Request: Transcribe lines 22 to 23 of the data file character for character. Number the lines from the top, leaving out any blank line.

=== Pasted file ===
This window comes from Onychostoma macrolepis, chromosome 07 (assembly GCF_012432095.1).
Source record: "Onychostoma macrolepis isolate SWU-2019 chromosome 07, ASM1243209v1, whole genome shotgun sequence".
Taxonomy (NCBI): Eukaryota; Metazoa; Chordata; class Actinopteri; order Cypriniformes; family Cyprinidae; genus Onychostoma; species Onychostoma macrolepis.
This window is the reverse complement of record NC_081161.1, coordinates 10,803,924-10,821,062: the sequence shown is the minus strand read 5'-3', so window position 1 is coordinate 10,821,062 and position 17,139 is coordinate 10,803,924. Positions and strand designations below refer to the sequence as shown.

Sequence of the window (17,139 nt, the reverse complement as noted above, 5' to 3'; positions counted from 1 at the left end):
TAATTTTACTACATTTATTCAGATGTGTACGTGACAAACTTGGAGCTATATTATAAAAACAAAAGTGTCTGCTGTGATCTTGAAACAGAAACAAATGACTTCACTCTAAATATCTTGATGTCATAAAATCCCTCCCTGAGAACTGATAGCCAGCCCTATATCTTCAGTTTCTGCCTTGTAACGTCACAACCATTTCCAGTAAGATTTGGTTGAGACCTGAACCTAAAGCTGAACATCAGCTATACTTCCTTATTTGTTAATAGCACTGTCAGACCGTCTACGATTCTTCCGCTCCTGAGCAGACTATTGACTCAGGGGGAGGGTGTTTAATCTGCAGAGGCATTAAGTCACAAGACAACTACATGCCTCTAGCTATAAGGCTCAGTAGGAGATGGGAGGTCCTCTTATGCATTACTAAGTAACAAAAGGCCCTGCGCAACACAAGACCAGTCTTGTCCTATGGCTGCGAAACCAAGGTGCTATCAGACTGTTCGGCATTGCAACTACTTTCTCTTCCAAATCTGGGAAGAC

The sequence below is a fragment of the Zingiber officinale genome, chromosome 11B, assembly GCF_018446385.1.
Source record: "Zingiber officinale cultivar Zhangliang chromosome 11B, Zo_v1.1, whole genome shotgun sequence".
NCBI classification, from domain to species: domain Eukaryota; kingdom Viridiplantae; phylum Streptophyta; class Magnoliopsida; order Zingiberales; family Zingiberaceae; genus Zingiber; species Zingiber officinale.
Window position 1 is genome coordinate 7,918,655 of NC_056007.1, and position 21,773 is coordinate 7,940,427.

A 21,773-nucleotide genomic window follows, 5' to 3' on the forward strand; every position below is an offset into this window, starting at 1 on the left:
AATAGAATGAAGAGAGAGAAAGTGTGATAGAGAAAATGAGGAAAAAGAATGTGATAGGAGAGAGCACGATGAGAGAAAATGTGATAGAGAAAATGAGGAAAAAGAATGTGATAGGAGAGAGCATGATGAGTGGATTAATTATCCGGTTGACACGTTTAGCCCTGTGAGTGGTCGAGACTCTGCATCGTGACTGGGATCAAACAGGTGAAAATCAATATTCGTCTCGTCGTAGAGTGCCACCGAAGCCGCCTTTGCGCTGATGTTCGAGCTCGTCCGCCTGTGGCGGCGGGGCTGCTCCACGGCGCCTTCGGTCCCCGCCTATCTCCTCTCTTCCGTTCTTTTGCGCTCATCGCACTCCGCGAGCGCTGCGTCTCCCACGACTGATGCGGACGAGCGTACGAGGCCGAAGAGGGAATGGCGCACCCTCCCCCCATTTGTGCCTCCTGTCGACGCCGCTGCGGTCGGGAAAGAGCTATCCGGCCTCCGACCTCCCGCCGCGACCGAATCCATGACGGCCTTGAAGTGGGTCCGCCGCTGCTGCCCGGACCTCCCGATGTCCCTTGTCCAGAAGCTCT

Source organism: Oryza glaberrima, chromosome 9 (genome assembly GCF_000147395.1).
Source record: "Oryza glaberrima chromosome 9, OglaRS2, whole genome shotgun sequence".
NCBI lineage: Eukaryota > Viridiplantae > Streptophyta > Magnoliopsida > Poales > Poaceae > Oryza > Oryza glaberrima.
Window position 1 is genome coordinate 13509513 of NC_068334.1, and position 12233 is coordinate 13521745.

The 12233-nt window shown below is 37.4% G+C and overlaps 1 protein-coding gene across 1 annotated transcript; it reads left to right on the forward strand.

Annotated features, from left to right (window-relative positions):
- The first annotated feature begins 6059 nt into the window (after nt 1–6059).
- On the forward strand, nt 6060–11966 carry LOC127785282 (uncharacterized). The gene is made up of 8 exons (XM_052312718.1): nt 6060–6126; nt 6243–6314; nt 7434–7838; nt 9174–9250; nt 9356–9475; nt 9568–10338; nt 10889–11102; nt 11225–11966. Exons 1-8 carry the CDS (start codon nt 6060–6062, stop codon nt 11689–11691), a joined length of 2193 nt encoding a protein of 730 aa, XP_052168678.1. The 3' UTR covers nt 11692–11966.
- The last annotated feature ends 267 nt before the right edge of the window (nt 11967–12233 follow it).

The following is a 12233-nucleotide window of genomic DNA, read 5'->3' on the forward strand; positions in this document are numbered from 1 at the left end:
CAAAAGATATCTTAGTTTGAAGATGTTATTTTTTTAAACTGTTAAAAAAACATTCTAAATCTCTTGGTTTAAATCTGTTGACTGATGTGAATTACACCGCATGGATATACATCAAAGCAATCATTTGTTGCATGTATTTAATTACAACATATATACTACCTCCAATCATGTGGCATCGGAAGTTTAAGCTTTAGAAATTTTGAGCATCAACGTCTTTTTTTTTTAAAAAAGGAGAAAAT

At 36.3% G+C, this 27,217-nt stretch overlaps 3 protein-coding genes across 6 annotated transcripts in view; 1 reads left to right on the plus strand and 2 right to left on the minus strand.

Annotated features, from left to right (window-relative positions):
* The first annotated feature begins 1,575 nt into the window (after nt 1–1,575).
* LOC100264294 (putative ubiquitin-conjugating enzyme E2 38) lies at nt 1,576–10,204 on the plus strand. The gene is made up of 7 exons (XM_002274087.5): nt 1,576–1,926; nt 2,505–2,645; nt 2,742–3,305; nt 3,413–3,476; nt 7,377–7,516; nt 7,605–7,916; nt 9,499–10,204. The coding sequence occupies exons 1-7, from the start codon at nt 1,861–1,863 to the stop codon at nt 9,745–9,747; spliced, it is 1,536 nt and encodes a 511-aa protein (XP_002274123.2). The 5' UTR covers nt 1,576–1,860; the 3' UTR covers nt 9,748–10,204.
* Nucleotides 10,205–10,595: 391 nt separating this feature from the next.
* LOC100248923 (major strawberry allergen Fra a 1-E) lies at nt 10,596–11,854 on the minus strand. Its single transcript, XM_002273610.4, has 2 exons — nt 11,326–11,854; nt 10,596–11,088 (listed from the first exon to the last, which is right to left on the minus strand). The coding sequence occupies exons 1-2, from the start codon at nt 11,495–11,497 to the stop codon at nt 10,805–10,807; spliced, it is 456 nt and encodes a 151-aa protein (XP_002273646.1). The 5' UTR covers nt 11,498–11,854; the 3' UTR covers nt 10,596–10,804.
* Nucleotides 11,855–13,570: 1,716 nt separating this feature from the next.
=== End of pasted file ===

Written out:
The following is a 12233-nucleotide window of genomic DNA, read 5'->3' on the forward strand; positions in this document are numbered from 1 at the left end:
CAAAAGATATCTTAGTTTGAAGATGTTATTTTTTTAAACTGTTAAAAAAACATTCTAAATCTCTTGGTTTAAATCTGTTGACTGATGTGAATTACACCGCATGGATATACATCAAAGCAATCATTTGTTGCATGTATTTAATTACAACATATATACTACCTCCAATCATGTGGCATCGGAAGTTTAAGCTTTAGAAATTTTGAGCATCAACGTCTTTTTTTTTTAAAAAAGGAGAAAAT